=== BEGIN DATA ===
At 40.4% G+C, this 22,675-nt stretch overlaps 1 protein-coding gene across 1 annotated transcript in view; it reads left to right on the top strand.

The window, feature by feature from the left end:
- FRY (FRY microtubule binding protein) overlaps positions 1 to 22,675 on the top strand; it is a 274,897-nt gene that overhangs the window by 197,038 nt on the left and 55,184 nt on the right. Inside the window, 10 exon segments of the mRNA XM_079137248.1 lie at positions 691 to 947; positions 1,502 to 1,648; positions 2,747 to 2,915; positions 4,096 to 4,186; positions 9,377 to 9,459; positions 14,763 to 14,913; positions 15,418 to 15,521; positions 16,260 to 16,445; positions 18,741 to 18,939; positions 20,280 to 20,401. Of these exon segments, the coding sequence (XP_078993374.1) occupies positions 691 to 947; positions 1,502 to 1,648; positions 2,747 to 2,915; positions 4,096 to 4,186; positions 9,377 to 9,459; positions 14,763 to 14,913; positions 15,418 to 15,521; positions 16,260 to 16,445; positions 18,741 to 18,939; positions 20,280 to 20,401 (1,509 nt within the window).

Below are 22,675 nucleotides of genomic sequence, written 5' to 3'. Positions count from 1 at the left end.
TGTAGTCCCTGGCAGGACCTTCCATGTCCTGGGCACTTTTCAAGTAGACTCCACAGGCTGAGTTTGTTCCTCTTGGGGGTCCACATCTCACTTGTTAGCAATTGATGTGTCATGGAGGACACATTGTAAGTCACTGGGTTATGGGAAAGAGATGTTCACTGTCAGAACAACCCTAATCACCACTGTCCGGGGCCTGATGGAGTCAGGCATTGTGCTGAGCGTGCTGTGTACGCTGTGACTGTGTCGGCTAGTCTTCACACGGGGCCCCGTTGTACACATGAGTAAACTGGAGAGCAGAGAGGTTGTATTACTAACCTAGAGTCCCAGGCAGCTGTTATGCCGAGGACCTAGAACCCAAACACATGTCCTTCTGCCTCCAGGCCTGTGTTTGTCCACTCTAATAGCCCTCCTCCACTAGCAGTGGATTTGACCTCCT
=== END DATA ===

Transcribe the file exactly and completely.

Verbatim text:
At 40.4% G+C, this 22,675-nt stretch overlaps 1 protein-coding gene across 1 annotated transcript in view; it reads left to right on the top strand.

The window, feature by feature from the left end:
- FRY (FRY microtubule binding protein) overlaps positions 1 to 22,675 on the top strand; it is a 274,897-nt gene that overhangs the window by 197,038 nt on the left and 55,184 nt on the right. Inside the window, 10 exon segments of the mRNA XM_079137248.1 lie at positions 691 to 947; positions 1,502 to 1,648; positions 2,747 to 2,915; positions 4,096 to 4,186; positions 9,377 to 9,459; positions 14,763 to 14,913; positions 15,418 to 15,521; positions 16,260 to 16,445; positions 18,741 to 18,939; positions 20,280 to 20,401. Of these exon segments, the coding sequence (XP_078993374.1) occupies positions 691 to 947; positions 1,502 to 1,648; positions 2,747 to 2,915; positions 4,096 to 4,186; positions 9,377 to 9,459; positions 14,763 to 14,913; positions 15,418 to 15,521; positions 16,260 to 16,445; positions 18,741 to 18,939; positions 20,280 to 20,401 (1,509 nt within the window).

Below are 22,675 nucleotides of genomic sequence, written 5' to 3'. Positions count from 1 at the left end.
TGTAGTCCCTGGCAGGACCTTCCATGTCCTGGGCACTTTTCAAGTAGACTCCACAGGCTGAGTTTGTTCCTCTTGGGGGTCCACATCTCACTTGTTAGCAATTGATGTGTCATGGAGGACACATTGTAAGTCACTGGGTTATGGGAAAGAGATGTTCACTGTCAGAACAACCCTAATCACCACTGTCCGGGGCCTGATGGAGTCAGGCATTGTGCTGAGCGTGCTGTGTACGCTGTGACTGTGTCGGCTAGTCTTCACACGGGGCCCCGTTGTACACATGAGTAAACTGGAGAGCAGAGAGGTTGTATTACTAACCTAGAGTCCCAGGCAGCTGTTATGCCGAGGACCTAGAACCCAAACACATGTCCTTCTGCCTCCAGGCCTGTGTTTGTCCACTCTAATAGCCCTCCTCCACTAGCAGTGGATTTGACCTCCT